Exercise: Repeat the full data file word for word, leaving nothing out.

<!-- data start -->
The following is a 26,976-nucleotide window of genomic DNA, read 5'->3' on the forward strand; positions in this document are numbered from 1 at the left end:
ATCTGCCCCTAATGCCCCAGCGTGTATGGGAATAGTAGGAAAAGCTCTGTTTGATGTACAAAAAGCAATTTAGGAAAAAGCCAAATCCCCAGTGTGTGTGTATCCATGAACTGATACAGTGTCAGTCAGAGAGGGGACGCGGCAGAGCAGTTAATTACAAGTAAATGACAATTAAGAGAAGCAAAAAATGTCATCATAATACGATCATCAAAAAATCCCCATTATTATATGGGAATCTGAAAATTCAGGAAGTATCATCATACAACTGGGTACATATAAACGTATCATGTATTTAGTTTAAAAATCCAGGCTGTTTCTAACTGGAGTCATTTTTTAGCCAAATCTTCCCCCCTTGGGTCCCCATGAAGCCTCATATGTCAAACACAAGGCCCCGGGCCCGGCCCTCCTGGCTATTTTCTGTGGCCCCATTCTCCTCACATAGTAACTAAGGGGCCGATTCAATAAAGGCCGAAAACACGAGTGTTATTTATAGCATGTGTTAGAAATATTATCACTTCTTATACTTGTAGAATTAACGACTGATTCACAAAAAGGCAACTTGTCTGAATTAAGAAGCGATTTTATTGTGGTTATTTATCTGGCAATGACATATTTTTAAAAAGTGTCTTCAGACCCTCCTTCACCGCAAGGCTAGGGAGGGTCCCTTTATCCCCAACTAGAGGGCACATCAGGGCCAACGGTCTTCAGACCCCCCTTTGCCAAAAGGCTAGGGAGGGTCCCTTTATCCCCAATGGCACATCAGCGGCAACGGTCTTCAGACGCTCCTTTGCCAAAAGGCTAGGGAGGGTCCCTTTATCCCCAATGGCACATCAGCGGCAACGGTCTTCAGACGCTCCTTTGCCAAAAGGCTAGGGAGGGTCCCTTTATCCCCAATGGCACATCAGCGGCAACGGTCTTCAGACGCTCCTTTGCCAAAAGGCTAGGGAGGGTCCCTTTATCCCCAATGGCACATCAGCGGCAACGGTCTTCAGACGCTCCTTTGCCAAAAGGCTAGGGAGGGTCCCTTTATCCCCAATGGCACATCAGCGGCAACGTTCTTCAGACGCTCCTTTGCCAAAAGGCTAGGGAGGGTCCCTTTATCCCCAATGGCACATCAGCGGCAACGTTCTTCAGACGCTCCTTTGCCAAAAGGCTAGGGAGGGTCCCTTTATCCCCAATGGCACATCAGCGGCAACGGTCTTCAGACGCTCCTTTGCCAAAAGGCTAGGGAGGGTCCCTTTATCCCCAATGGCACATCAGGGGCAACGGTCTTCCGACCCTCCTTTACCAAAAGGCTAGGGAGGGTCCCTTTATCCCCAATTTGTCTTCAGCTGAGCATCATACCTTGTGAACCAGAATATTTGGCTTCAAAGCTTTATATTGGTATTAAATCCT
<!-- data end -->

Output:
The following is a 26,976-nucleotide window of genomic DNA, read 5'->3' on the forward strand; positions in this document are numbered from 1 at the left end:
ATCTGCCCCTAATGCCCCAGCGTGTATGGGAATAGTAGGAAAAGCTCTGTTTGATGTACAAAAAGCAATTTAGGAAAAAGCCAAATCCCCAGTGTGTGTGTATCCATGAACTGATACAGTGTCAGTCAGAGAGGGGACGCGGCAGAGCAGTTAATTACAAGTAAATGACAATTAAGAGAAGCAAAAAATGTCATCATAATACGATCATCAAAAAATCCCCATTATTATATGGGAATCTGAAAATTCAGGAAGTATCATCATACAACTGGGTACATATAAACGTATCATGTATTTAGTTTAAAAATCCAGGCTGTTTCTAACTGGAGTCATTTTTTAGCCAAATCTTCCCCCCTTGGGTCCCCATGAAGCCTCATATGTCAAACACAAGGCCCCGGGCCCGGCCCTCCTGGCTATTTTCTGTGGCCCCATTCTCCTCACATAGTAACTAAGGGGCCGATTCAATAAAGGCCGAAAACACGAGTGTTATTTATAGCATGTGTTAGAAATATTATCACTTCTTATACTTGTAGAATTAACGACTGATTCACAAAAAGGCAACTTGTCTGAATTAAGAAGCGATTTTATTGTGGTTATTTATCTGGCAATGACATATTTTTAAAAAGTGTCTTCAGACCCTCCTTCACCGCAAGGCTAGGGAGGGTCCCTTTATCCCCAACTAGAGGGCACATCAGGGCCAACGGTCTTCAGACCCCCCTTTGCCAAAAGGCTAGGGAGGGTCCCTTTATCCCCAATGGCACATCAGCGGCAACGGTCTTCAGACGCTCCTTTGCCAAAAGGCTAGGGAGGGTCCCTTTATCCCCAATGGCACATCAGCGGCAACGGTCTTCAGACGCTCCTTTGCCAAAAGGCTAGGGAGGGTCCCTTTATCCCCAATGGCACATCAGCGGCAACGGTCTTCAGACGCTCCTTTGCCAAAAGGCTAGGGAGGGTCCCTTTATCCCCAATGGCACATCAGCGGCAACGGTCTTCAGACGCTCCTTTGCCAAAAGGCTAGGGAGGGTCCCTTTATCCCCAATGGCACATCAGCGGCAACGTTCTTCAGACGCTCCTTTGCCAAAAGGCTAGGGAGGGTCCCTTTATCCCCAATGGCACATCAGCGGCAACGTTCTTCAGACGCTCCTTTGCCAAAAGGCTAGGGAGGGTCCCTTTATCCCCAATGGCACATCAGCGGCAACGGTCTTCAGACGCTCCTTTGCCAAAAGGCTAGGGAGGGTCCCTTTATCCCCAATGGCACATCAGGGGCAACGGTCTTCCGACCCTCCTTTACCAAAAGGCTAGGGAGGGTCCCTTTATCCCCAATTTGTCTTCAGCTGAGCATCATACCTTGTGAACCAGAATATTTGGCTTCAAAGCTTTATATTGGTATTAAATCCT